First- the other day our oldest son (6 1/2) asked to attend a religious ed service that a friend of his across the street goes to a couple of nights a month. They belong to the Church of the Open Door, or something like that. I left the decision up to my husband, the theologian. He said it was okay and "The Boy" attended. We couldn't help but laugh, albeit nervously, at the questions that he was bound to come back with. This is the child who has said that "God doesn't exist because nobody can live in the clouds." He has also told me "You're not the boss, God is!" to which I calmly retort, "God put me in charge of you, for now."

He didn't, however, come home with any questions, really he didn't seem to care about it one way or another. Though my husband and I were a little miffed because he came home with a little pamphlet, with his "signature" saying "Today I accepted Jesus Christ and was Saved." Apparently parental knowledge of what they're asking the kids to do is not high on their priority list. We expected to have to explain this to him. But he never brought it up and went to Church last Sunday without any comment of the previous Wed. events. Good for him.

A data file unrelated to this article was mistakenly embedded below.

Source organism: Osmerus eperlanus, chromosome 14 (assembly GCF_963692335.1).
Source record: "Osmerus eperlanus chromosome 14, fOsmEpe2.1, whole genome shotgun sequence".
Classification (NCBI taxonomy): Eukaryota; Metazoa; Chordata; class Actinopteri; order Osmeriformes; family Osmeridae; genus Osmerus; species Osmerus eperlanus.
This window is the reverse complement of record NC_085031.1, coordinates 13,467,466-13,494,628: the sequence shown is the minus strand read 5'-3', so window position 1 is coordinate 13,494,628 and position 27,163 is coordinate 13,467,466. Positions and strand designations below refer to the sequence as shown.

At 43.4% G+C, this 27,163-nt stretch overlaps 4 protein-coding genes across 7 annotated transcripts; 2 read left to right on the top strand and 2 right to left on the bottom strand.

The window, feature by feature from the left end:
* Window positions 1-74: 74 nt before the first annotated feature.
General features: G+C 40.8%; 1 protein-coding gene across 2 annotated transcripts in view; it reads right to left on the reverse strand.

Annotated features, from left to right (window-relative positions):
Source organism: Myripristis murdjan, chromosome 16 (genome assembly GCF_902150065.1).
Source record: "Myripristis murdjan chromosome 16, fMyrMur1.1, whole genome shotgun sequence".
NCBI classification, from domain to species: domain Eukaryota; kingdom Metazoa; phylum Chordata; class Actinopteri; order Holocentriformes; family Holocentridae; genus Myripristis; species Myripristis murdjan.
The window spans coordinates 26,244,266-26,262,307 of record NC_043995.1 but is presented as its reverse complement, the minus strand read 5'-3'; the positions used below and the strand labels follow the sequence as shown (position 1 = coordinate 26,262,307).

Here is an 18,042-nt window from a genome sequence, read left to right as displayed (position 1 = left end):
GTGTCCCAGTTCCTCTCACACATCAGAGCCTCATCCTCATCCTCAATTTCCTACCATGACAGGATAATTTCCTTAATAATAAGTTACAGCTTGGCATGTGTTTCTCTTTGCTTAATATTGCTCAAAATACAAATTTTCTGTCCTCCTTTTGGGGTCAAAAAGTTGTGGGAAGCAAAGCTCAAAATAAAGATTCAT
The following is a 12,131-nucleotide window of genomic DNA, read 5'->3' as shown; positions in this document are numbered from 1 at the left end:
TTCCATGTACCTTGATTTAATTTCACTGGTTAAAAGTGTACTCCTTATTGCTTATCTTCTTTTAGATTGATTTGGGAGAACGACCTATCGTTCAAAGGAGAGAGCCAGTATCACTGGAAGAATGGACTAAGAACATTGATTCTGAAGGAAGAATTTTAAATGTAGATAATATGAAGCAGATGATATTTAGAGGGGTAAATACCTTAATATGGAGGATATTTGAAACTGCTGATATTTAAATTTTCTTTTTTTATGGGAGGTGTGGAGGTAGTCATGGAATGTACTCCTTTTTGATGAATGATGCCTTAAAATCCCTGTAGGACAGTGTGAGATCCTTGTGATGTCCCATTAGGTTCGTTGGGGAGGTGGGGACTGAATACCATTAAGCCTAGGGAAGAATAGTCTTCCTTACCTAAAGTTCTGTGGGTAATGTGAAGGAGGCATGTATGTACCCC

My second point is tooting my own horn a bit. After growing up in a agnostic family life and being exposed to many different religions via friends and other relatives, I converted to Catholicism in '99. Apparently, from what I have read and what my husband tells me, this is the opposite of most modern day Catholics who are searching outside their religion. I guess I felt the need to share this with you all, so you know that there are some people out there who are not fleeing from the faith, but rather fleeing to it. :)

Ken said...

I just ordered the linked book to go along with my growing collection. My eldest is 4 and we already talk to him about God a bunch, but we're always looking for ways to round out our children's formation.